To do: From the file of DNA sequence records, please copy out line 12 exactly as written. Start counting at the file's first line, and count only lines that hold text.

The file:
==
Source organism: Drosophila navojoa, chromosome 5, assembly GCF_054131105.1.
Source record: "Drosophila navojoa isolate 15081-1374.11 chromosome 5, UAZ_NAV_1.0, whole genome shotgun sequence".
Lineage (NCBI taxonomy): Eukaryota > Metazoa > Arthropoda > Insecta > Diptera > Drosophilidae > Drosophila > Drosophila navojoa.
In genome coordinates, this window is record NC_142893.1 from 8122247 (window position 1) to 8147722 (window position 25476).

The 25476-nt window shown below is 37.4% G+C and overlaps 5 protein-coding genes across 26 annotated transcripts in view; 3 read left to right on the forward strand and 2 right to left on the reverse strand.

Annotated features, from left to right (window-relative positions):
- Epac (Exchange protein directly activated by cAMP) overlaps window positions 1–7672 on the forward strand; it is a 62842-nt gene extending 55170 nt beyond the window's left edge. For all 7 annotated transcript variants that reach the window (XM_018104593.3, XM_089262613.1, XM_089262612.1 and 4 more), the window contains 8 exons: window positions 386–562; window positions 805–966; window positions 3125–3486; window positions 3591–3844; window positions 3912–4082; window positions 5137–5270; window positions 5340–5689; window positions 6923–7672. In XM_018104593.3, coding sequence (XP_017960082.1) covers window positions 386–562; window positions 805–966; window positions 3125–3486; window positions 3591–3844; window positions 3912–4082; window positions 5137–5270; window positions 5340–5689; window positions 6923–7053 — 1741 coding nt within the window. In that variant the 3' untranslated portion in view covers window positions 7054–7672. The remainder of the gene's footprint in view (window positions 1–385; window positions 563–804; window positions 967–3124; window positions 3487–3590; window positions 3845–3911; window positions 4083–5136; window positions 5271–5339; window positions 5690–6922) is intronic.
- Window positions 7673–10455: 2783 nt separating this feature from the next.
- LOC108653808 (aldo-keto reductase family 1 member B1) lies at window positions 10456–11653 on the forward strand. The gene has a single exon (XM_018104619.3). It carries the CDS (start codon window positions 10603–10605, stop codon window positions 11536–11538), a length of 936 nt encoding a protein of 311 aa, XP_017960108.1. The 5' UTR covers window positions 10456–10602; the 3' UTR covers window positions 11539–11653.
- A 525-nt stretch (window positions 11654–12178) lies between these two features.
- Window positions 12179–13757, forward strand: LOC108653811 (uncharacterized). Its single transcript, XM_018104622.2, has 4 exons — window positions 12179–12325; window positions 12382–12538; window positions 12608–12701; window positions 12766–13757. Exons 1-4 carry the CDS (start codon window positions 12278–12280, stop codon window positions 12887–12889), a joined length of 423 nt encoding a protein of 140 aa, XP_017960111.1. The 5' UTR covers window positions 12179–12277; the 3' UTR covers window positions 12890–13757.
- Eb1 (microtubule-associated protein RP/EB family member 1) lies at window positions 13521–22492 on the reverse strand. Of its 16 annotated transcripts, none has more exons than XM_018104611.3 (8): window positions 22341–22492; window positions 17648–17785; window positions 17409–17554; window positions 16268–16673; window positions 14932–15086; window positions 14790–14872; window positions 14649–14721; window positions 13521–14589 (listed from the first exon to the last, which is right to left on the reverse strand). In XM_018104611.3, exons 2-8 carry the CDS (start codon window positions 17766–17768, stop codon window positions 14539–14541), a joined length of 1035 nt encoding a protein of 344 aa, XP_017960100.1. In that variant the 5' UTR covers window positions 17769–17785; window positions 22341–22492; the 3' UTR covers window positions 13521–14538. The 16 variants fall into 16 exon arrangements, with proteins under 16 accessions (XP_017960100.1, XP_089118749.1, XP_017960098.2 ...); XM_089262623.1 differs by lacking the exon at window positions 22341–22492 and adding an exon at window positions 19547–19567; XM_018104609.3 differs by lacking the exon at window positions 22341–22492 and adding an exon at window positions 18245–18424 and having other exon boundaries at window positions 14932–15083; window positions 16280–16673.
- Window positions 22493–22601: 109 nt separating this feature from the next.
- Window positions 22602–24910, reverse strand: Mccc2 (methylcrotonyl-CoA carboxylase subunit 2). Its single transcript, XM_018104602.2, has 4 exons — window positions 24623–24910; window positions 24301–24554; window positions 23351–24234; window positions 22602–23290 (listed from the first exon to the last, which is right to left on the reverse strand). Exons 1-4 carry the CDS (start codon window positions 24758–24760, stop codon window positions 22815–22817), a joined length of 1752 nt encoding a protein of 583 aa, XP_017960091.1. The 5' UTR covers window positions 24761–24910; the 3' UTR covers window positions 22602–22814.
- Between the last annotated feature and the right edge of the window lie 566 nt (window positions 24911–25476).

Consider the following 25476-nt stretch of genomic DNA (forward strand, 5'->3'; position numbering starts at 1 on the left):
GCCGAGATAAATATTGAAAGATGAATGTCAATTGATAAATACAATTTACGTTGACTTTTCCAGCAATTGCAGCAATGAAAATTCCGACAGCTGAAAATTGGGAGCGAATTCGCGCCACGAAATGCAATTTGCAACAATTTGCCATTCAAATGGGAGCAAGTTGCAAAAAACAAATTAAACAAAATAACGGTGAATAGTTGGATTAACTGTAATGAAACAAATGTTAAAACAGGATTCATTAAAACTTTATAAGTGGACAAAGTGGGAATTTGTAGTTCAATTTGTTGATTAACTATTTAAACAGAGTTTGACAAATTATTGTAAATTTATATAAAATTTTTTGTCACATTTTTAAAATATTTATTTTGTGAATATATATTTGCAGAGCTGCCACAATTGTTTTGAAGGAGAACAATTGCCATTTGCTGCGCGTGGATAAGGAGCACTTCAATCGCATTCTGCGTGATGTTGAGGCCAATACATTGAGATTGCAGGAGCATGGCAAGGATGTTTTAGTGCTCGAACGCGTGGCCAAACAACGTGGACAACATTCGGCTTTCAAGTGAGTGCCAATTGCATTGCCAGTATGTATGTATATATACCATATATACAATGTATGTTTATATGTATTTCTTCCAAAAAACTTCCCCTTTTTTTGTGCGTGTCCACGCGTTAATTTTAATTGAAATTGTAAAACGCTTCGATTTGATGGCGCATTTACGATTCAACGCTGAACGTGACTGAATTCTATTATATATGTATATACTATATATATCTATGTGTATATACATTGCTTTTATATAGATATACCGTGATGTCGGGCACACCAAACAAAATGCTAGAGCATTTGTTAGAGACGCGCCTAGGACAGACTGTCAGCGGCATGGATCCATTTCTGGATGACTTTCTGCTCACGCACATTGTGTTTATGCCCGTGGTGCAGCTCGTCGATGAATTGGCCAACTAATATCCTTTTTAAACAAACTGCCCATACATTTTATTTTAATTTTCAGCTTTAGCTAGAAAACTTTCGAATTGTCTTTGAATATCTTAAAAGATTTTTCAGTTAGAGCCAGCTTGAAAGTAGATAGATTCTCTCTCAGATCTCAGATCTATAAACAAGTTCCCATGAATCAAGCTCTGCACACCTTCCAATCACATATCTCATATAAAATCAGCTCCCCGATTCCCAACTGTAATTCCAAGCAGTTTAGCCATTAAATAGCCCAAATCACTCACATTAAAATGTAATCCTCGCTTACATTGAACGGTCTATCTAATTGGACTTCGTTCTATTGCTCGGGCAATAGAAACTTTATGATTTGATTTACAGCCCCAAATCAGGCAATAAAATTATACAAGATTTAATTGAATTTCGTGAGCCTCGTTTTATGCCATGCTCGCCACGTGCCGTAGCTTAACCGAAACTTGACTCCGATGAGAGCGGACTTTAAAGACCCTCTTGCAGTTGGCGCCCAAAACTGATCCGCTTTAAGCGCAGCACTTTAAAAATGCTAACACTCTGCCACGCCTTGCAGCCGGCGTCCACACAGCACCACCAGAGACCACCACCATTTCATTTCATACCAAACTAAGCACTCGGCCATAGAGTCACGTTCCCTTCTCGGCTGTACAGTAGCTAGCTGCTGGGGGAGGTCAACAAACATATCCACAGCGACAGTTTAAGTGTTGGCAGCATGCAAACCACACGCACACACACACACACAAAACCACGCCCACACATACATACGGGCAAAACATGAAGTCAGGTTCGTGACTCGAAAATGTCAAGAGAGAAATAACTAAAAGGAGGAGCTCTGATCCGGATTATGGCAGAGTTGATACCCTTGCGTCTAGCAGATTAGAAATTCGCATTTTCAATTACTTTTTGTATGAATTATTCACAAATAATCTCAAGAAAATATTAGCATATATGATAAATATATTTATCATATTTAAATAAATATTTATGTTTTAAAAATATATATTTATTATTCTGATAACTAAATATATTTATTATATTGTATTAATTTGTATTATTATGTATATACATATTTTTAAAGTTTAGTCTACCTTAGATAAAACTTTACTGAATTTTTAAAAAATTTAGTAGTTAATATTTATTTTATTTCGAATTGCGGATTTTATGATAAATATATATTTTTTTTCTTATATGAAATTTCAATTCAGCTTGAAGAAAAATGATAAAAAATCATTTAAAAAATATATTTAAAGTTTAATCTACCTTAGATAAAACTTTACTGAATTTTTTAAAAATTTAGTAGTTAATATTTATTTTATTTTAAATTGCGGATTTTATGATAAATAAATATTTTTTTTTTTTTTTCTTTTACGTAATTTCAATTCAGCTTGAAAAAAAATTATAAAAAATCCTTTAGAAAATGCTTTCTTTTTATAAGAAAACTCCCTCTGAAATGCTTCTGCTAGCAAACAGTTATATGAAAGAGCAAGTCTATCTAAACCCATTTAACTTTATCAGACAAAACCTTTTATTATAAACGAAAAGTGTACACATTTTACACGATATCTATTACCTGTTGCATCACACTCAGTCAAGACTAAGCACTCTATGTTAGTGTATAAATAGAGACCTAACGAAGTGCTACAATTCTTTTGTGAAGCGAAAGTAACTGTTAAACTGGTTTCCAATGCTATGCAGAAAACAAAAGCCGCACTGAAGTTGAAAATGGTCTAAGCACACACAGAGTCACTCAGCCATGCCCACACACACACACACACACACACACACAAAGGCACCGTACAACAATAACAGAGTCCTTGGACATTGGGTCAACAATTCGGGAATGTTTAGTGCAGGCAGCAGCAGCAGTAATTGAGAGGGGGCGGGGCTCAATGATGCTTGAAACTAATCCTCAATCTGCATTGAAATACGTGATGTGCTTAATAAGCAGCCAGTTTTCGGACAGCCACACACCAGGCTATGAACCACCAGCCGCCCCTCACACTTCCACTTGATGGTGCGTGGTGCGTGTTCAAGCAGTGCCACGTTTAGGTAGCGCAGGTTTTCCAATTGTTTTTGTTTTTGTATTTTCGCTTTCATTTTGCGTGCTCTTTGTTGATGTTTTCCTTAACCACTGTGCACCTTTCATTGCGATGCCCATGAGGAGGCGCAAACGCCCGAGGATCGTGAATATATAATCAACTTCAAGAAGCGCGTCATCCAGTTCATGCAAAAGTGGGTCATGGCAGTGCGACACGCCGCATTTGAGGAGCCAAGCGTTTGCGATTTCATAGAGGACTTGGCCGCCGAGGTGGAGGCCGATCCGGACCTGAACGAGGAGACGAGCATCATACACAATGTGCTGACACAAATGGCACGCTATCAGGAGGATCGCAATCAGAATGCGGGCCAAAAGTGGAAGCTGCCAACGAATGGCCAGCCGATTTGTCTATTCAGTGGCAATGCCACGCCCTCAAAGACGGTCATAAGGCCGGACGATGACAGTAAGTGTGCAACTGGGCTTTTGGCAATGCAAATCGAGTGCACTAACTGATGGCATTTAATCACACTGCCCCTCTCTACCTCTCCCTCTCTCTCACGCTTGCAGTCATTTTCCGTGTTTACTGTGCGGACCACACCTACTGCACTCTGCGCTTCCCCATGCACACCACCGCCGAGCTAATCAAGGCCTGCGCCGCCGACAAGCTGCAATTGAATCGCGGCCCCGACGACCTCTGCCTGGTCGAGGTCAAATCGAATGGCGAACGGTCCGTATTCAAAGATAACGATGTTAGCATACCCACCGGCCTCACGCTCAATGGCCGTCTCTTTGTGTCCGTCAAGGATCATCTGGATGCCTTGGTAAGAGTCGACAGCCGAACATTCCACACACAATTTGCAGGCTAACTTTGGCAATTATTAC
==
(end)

- Eb1 (microtubule-associated protein RP/EB family member 1) lies at window positions 13521–22492 on the reverse strand. Of its 16 annotated transcripts, none has more exons than XM_018104611.3 (8): window positions 22341–22492; window positions 17648–17785; window positions 17409–17554; window positions 16268–16673; window positions 14932–15086; window positions 14790–14872; window positions 14649–14721; window positions 13521–14589 (listed from the first exon to the last, which is right to left on the reverse strand). In XM_018104611.3, exons 2-8 carry the CDS (start codon window positions 17766–17768, stop codon window positions 14539–14541), a joined length of 1035 nt encoding a protein of 344 aa, XP_017960100.1. In that variant the 5' UTR covers window positions 17769–17785; window positions 22341–22492; the 3' UTR covers window positions 13521–14538. The 16 variants fall into 16 exon arrangements, with proteins under 16 accessions (XP_017960100.1, XP_089118749.1, XP_017960098.2 ...); XM_089262623.1 differs by lacking the exon at window positions 22341–22492 and adding an exon at window positions 19547–19567; XM_018104609.3 differs by lacking the exon at window positions 22341–22492 and adding an exon at window positions 18245–18424 and having other exon boundaries at window positions 14932–15083; window positions 16280–16673.